The shops and houses on the bridge survive both the Great Plague and Great Fire, believed to be God’s wrath upon sinful London. Fearing that God may next destroy the bridge and its eight hundred denizens, seven of its merchant leaders revert to a pagan appeasement ritual by selecting one of their virgin daughters for sacrifice. To enact their plan, they hire Lucien, who has returned to the bridge to burn it out of pure meanness. But as Lucien discovers, the chosen victim may be more Lucifer’s favorite than he is.
Like his creation Daryl Braintree, David Madden employs diverse innovative ways to tell this complex, often shocking, but also lyrical story. The author of ten novelsincluding The Suicide’s Wife, Bijou, and most recently, Abducted by Circumstance and SharpshooterMadden has, with London Bridge in Plague and Fire, given us the most ambitious and imaginative work of his distinguished career.
|Publisher:||University of Tennessee Press|
|Product dimensions:||6.00(w) x 9.00(h) x 1.00(d)|
Read an Excerpt
LONDON BRIDGE IN PLAGUE AND FIRE
By David Madden
THE UNIVERSITY OF TENNESSEE PRESSCopyright © 2012 The University of Tennessee Press / Knoxville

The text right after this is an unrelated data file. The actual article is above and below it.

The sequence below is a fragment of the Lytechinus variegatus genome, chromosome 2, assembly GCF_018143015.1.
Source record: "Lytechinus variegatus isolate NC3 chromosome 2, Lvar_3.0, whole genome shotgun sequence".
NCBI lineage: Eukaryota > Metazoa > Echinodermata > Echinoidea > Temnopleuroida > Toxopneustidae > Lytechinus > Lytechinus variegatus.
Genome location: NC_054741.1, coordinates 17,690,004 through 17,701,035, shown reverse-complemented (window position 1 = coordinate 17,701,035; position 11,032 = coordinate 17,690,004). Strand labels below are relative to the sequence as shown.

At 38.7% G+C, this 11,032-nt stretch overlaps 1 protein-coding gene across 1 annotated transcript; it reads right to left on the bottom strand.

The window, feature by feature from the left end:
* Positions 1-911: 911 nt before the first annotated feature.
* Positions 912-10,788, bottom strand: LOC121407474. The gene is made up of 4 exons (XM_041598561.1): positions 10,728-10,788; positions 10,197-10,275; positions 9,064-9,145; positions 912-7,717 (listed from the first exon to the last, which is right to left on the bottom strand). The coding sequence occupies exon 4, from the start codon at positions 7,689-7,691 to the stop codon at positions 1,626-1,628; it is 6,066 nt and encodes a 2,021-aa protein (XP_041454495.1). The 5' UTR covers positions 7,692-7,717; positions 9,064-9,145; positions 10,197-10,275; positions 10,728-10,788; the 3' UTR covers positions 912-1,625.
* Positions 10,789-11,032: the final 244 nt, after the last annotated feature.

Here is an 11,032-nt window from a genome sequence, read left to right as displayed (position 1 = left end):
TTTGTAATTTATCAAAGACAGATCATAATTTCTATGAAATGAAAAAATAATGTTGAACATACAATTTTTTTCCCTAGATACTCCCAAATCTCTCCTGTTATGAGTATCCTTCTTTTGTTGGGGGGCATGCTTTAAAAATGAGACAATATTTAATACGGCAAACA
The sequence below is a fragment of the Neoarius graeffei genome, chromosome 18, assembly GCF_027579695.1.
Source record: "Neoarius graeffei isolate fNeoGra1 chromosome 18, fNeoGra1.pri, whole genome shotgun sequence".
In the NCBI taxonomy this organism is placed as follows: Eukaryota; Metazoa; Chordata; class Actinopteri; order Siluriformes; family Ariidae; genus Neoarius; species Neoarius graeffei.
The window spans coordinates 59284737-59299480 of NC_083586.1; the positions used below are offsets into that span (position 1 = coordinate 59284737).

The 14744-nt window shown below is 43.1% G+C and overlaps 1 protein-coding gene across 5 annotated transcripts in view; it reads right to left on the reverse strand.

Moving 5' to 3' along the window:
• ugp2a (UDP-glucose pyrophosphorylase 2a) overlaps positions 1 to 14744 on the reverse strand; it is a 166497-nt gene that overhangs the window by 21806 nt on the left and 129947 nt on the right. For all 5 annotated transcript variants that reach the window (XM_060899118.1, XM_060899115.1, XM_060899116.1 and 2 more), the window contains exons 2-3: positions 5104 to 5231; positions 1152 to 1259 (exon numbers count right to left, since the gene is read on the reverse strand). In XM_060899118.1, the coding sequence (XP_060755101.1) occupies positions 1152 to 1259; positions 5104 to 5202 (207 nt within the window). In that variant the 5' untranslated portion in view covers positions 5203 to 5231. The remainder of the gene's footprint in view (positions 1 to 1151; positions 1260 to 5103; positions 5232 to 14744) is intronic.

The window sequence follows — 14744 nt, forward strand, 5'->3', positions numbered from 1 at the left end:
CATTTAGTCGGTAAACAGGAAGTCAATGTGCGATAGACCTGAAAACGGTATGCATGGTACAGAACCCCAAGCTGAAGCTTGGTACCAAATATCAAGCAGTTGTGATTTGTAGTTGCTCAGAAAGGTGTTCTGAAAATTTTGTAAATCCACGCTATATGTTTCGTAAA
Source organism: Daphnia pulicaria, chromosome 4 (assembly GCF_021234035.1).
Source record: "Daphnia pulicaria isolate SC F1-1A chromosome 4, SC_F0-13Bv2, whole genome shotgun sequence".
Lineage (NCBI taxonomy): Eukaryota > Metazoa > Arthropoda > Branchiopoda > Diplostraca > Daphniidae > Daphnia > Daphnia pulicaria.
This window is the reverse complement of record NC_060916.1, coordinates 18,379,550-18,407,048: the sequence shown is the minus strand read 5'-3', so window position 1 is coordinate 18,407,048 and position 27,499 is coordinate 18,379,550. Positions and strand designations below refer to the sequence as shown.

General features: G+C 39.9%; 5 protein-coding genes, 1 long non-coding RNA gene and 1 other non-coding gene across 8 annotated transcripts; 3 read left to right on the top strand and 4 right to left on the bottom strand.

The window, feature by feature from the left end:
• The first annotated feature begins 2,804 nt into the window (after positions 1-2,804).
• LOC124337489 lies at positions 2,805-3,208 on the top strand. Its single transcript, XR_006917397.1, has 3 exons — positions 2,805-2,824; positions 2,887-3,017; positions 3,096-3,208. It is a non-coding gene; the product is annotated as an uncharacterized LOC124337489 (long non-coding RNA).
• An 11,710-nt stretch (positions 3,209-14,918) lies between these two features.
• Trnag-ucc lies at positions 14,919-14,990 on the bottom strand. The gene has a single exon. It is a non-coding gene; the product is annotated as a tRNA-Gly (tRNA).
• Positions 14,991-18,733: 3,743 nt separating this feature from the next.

All rights reserved.
LUCIEN REDD, A CHILD OF CIVIL WAR
This Bridge stretched below us—on its twenty piers and arches—is supporting 138 shops, each with a three-to-six-storey house above it, the tallest bridge in England, and eight hundred inhabitants, some such. Quite sick, but not fatally ill, she stands still, in defiance of over two thousand years, time told by sundial, hourglass, and clock, for all of the bridges built at this site over the past are one London Bridge. Chronicled assaults of tides, gale, frost, flood, foreign and domestic bombardment, and the very tension and stress of its own structure fulfilling its function, have taken their toll, aggravated by human and mercantile traffic and royal, municipal, and ecclesiastical neglect.